So Hosner, an award winning artist, broke out his pastels and got to work. He posted a sign-up list at the coffee shop for any baristas who wanted to pop by the coffee shop after work and have their portraits drawn. He paid them $30 each to sit for four, 15-minute increments. No fancy clothes or backdrops. Just the baristas at the coffee shop, looking like themselves: T-shirts, funky knit caps, tattoos. The whole works.

After he created over a dozen lifelike portraits at Roast and Toast, he moved down to Traverse City and drew more barista portraits there.

Hosner's original plan was to put on art show, sell what he could, take half the proceeds and then donate the rest. But then he was contacted by someone from the Petoskey-Harbor Springs Community foundation:

HOSNER: He said if you can raise $10,000, we'll get a $1,000 a year scholarship going, and if you can raise more, we can make it bigger or offer more scholarships.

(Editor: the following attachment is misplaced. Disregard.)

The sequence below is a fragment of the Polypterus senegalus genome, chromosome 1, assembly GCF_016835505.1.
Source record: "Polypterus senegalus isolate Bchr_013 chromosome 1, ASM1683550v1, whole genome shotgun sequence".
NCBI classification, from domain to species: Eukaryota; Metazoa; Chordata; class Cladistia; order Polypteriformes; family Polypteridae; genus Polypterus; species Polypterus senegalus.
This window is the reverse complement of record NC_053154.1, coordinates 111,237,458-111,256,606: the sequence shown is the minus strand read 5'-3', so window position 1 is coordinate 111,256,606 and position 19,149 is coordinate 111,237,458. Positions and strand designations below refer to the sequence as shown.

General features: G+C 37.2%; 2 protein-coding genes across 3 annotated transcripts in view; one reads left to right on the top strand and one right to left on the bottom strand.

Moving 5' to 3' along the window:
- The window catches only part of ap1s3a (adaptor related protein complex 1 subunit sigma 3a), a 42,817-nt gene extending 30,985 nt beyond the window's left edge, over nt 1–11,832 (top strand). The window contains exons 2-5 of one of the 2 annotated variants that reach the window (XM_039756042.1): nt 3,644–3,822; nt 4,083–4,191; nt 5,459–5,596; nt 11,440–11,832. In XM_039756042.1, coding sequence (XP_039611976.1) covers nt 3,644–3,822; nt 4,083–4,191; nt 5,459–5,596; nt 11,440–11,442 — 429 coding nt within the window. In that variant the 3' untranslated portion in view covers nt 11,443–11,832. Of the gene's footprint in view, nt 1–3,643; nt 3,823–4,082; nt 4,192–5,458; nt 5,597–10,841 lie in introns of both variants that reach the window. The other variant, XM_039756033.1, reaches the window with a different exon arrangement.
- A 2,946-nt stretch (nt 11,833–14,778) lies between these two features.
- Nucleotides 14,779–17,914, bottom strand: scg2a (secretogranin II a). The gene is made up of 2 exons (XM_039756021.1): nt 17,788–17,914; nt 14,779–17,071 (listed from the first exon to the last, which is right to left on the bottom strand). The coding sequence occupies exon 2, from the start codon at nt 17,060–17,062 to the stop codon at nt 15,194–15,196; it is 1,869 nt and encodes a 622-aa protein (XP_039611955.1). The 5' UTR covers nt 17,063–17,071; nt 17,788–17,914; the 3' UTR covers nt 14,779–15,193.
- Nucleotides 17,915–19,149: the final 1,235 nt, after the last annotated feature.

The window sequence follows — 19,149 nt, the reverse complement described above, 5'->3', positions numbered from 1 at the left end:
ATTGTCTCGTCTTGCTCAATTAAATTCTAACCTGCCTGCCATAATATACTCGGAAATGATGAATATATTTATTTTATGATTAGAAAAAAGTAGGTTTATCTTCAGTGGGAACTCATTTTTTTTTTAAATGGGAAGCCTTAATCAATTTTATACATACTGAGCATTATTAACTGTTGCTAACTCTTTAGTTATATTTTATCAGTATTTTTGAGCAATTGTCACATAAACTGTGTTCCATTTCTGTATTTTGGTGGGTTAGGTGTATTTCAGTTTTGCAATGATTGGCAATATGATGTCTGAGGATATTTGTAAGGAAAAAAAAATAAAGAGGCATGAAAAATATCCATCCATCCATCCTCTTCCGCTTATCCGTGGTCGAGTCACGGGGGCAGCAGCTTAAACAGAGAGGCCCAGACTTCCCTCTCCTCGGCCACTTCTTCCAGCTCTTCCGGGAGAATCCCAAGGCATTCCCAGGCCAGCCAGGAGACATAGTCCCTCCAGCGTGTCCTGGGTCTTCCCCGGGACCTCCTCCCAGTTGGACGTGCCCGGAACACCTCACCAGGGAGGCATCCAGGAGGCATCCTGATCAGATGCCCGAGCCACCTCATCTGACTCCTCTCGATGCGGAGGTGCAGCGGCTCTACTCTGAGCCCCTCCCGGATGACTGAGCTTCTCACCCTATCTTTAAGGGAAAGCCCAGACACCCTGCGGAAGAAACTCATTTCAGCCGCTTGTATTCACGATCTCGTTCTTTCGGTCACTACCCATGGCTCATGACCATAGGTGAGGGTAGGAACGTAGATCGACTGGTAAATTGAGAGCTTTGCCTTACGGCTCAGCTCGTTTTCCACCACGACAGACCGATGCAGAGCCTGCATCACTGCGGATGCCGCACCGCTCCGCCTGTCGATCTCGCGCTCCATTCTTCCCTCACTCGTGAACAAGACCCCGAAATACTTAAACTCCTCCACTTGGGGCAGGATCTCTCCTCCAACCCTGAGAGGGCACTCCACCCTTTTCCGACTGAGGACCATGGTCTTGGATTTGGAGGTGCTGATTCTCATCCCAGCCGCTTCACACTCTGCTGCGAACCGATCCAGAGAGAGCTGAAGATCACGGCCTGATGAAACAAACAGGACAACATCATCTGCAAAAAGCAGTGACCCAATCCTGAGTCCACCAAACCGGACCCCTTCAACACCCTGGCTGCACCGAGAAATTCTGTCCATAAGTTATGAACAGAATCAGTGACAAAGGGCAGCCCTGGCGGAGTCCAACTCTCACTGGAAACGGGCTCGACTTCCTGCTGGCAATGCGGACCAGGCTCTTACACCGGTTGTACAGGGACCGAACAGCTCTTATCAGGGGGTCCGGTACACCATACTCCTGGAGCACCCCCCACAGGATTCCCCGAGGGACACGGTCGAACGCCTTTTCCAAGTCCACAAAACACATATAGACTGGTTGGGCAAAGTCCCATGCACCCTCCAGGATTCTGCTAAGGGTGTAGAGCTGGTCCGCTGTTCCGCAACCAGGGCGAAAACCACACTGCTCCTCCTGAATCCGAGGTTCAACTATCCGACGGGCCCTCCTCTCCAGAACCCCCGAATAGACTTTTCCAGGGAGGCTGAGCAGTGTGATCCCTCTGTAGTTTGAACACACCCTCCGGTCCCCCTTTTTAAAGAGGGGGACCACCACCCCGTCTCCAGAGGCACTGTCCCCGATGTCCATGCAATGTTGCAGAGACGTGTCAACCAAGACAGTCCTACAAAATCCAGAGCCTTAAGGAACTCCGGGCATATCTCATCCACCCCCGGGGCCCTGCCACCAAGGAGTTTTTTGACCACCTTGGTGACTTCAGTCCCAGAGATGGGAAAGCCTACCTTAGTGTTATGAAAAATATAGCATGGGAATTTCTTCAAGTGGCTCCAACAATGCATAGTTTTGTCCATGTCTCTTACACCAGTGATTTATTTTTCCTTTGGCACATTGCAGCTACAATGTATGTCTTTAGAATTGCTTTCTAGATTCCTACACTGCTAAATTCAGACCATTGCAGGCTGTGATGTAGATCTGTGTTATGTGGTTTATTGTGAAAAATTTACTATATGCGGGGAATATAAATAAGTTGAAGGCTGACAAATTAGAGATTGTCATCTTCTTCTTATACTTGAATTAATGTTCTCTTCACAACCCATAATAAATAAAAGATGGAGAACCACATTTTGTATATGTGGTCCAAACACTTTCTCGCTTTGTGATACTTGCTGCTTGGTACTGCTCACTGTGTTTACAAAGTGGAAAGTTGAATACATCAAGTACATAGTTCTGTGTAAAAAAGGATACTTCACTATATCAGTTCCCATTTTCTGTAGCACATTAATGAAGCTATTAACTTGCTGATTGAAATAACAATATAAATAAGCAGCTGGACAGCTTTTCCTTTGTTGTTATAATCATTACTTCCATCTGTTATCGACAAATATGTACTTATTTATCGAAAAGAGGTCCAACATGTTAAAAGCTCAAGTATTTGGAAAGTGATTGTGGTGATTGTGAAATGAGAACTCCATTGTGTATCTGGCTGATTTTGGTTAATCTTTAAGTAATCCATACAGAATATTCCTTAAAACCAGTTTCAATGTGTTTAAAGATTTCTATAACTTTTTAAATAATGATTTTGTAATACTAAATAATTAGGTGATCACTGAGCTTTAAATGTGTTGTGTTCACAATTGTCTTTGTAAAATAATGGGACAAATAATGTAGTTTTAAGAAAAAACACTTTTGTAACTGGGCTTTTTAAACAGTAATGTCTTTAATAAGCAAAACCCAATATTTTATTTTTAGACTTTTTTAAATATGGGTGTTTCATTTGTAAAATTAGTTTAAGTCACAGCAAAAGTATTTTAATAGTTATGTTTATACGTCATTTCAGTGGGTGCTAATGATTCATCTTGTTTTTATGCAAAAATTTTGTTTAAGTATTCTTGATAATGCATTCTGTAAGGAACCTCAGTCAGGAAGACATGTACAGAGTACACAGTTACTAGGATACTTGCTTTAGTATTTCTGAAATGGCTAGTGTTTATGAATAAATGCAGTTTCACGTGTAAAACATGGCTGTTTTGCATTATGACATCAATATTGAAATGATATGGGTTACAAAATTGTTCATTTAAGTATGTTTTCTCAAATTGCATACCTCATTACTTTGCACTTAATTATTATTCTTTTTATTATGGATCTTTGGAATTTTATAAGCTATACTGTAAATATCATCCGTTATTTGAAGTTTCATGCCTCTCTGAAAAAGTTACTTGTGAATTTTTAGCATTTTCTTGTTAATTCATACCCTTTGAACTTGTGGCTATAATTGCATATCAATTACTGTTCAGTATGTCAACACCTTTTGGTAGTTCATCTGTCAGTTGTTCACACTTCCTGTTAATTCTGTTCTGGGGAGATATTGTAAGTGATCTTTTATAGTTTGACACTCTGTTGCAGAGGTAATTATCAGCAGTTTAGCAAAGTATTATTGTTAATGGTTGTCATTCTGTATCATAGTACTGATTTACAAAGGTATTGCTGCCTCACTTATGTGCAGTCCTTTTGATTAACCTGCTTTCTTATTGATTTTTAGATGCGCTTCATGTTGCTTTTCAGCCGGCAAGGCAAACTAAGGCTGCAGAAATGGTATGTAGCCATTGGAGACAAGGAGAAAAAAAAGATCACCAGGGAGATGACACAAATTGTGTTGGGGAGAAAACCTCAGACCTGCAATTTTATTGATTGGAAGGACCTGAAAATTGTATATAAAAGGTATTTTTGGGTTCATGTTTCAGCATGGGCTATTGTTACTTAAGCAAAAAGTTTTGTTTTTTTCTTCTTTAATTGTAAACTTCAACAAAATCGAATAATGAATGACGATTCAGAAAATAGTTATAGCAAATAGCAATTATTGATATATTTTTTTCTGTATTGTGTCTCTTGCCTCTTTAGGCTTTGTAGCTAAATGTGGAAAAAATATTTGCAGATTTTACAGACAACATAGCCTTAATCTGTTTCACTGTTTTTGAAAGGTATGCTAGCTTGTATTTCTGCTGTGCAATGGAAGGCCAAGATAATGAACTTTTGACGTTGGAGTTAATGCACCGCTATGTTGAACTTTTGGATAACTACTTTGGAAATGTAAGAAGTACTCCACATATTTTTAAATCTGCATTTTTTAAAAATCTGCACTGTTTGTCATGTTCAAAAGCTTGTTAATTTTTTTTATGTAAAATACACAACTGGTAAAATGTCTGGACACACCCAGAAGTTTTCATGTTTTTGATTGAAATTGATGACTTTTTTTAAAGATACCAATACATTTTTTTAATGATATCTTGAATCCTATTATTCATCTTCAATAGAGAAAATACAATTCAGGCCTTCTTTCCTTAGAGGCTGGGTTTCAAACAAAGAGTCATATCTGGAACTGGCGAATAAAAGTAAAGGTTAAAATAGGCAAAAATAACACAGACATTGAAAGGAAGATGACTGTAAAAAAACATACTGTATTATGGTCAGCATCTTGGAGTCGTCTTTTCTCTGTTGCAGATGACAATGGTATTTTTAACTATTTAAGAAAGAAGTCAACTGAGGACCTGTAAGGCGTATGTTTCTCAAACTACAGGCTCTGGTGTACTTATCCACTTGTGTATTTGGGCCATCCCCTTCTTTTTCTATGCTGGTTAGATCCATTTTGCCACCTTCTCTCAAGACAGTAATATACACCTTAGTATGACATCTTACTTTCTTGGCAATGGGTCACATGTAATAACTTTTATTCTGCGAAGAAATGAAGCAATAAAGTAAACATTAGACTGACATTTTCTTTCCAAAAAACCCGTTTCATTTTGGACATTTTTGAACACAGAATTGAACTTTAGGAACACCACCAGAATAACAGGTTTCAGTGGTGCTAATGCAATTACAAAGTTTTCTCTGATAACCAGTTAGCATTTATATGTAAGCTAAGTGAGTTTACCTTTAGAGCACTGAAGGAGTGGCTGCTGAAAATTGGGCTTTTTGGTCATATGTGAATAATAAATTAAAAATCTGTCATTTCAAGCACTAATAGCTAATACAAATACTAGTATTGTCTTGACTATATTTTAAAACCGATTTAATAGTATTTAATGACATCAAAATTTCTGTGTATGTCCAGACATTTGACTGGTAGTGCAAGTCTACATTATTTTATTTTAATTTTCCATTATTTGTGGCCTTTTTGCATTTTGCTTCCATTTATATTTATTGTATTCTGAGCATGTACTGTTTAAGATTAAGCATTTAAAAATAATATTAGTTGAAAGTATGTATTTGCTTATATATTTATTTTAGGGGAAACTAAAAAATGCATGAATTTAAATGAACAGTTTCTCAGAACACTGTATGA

Hosner was sold. He teamed up with the Foundation to form the Cafe Society Educational Fund. It's a need-based college scholarship for anyone 18 or older who has worked in a northern Michigan independent coffee shop for at least one year.

All proceeds go to the foundation, and those who donate a $1,000 or more can take home one of the framed portraits:

CAMPBELL: I think it's really cool that he'd go on to do that. It seems just unheard of, but it was really cool of him to do that. It was awesome.

Dan Campbell has been a barista at Roast & Toast for almost four years. When Hosner started drawing portraits for the Cafe Society series a couple years ago, Campbell was one of the first baristas to sign up.

CAMPBELL: It was crazy. I mean looking at it now, I had a beard and a big yellow hat with a ball on the end, all different colors. I was a different person then, lip ring and everything. I mean, I thought it was really cool. To see me on paper like that was really cool, and I actually use it as my Facebook picture.

The first official Cafe Society scholarship will be handed out to one lucky student this fall.